Israel and Hamas measures get a look as most US state legislatures meet for first time since Oct. 7

Dec 22, 2023, 10:22 PM

Most U.S. state legislatures will reconvene in January for the first time since Hamas’ Oct. 7 attack on Israel sparked a war in Gaza and protests worldwide — and they’re preparing to take action in response, both symbolic and concrete.

Legislatures in at least eight states that were in session late in 2023 have already condemned the attacks.

“My worldview was shaped by the fact that my forbearers were not protected during the Holocaust, that no one came to their aid,” said Florida state Sen. Lori Berman, a Democrat who sponsored a resolution that passed unanimously last month in her state. “Silence and indifference are the reason why bad — evil — is able to prevail.”

Measures have been introduced already for the 2024 sessions in states from New Hampshire to North Dakota, and more are likely.

In the Oct. 7 attack, Hamas killed about 1,200 people, mostly civilians, and took about 240 others hostage. Israel responded with attacks on Gaza, leveling buildings, including hospitals, killing more than 19,000, according to the Health Ministry in Gaza, and causing 1.9 million Palestinian residents to flee their homes.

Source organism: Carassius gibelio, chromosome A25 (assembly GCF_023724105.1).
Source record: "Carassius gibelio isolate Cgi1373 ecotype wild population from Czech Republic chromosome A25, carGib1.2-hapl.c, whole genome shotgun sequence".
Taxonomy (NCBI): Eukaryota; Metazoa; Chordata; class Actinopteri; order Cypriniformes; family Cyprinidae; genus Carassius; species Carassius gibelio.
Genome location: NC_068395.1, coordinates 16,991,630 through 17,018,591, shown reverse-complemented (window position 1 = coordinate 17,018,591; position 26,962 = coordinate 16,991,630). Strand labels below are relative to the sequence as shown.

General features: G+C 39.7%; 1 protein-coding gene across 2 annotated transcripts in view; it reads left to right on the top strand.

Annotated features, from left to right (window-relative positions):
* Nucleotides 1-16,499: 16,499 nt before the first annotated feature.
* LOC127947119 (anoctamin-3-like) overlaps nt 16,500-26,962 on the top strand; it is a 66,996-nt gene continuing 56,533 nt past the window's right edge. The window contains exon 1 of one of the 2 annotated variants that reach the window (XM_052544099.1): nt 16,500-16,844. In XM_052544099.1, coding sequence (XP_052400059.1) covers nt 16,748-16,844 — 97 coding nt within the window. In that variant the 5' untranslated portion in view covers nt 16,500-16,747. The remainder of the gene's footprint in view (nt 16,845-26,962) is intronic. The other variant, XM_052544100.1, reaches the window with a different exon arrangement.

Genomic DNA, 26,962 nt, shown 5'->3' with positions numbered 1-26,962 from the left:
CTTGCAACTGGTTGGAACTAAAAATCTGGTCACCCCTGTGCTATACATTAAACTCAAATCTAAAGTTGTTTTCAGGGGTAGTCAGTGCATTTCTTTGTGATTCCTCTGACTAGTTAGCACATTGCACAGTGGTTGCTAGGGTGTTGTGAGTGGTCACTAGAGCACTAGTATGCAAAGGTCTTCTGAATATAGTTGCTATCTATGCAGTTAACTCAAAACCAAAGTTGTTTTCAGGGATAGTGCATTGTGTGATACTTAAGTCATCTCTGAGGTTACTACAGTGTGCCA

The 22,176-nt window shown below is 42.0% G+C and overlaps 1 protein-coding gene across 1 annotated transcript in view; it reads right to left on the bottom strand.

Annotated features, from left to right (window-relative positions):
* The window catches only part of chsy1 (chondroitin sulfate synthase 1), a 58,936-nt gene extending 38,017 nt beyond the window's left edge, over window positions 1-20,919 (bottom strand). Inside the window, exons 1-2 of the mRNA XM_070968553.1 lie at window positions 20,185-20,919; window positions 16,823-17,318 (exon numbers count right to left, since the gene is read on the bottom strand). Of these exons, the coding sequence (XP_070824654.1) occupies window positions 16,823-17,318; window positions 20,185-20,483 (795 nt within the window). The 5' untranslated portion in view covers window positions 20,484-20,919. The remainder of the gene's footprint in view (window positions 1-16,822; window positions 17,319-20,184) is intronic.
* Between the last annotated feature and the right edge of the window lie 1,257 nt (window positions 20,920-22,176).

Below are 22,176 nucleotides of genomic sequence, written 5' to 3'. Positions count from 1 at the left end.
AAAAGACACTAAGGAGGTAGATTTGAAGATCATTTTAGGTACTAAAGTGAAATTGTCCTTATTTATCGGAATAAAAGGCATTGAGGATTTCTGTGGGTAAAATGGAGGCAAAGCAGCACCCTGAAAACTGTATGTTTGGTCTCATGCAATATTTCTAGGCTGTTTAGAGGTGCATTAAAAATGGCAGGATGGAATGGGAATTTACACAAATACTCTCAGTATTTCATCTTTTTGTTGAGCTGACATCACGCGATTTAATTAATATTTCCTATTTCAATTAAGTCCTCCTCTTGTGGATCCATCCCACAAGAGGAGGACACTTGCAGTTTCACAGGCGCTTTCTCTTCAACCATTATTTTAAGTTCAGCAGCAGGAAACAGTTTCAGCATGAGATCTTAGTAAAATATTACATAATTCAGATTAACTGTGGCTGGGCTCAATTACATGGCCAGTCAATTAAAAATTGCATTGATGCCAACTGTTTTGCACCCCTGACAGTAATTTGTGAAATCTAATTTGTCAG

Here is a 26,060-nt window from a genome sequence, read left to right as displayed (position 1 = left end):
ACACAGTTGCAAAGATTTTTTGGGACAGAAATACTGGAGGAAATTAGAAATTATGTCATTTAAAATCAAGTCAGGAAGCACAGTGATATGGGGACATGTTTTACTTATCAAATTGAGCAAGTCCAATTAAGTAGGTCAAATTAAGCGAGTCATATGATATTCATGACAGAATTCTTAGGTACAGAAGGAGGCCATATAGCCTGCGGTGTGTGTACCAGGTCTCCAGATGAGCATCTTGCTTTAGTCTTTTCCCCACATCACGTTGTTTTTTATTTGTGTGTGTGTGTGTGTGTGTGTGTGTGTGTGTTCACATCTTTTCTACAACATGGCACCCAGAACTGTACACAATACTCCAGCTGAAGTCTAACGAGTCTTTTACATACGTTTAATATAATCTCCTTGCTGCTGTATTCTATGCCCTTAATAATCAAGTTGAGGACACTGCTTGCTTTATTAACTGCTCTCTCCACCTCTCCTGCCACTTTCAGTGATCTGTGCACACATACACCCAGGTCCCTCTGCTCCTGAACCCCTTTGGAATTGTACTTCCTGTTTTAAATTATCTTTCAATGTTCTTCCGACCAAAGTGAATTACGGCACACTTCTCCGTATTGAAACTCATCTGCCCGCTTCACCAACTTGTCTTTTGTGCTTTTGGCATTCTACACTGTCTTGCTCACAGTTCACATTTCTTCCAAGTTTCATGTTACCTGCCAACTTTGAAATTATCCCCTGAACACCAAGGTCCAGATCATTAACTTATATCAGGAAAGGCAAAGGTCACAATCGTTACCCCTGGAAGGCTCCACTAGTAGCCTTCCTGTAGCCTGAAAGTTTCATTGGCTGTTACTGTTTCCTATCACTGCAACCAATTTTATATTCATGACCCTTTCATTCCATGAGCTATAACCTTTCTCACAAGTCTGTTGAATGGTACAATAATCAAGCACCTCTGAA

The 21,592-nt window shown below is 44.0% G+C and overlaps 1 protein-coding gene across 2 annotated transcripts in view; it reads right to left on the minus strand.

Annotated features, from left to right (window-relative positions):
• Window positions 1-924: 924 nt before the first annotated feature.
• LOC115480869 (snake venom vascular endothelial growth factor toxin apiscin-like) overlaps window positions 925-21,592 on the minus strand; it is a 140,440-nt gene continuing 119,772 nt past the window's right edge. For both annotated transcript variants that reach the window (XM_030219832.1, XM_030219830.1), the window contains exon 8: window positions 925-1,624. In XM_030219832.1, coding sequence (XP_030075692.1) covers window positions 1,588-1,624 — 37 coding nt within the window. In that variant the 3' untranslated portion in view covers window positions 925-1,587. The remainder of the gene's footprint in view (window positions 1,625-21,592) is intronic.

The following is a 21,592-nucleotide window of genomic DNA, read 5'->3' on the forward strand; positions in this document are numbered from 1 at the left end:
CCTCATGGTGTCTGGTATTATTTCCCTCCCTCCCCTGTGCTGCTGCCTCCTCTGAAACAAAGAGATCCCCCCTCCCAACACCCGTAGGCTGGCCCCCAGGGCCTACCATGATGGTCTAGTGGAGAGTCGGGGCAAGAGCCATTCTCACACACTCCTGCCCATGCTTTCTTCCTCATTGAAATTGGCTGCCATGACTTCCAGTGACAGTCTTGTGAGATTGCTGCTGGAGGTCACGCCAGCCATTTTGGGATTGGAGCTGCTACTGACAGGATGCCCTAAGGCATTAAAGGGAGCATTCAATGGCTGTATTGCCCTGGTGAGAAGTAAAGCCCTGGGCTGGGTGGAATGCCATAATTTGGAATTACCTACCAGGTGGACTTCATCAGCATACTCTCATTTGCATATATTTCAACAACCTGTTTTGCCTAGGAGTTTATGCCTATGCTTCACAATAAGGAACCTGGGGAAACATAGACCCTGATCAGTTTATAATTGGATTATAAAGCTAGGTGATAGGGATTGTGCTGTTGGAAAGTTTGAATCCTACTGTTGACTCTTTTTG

Strong emotions about the ongoing war are informed by a long history of conflict.

Since Oct. 7, at least 59 Hamas- or Israel-related pieces of legislation have been introduced in state legislatures. Most are resolutions condemning the attack and supporting Israel.

In states including Florida, Ohio, Pennsylvania and Texas, resolutions in condemnation of the attack passed unanimously or nearly so.

Others have different aims: Resolutions in Pennsylvania and Texas would encourage President Joe Biden to facilitate an end to the conflict between Israel and Palestinians. A New Jersey bill would have the state reimburse travel bills for state residents who were evacuated from Israel during the attack or afterward.

The issue could become more complex as the war goes on, with Democrats in some states becoming divided on resolutions.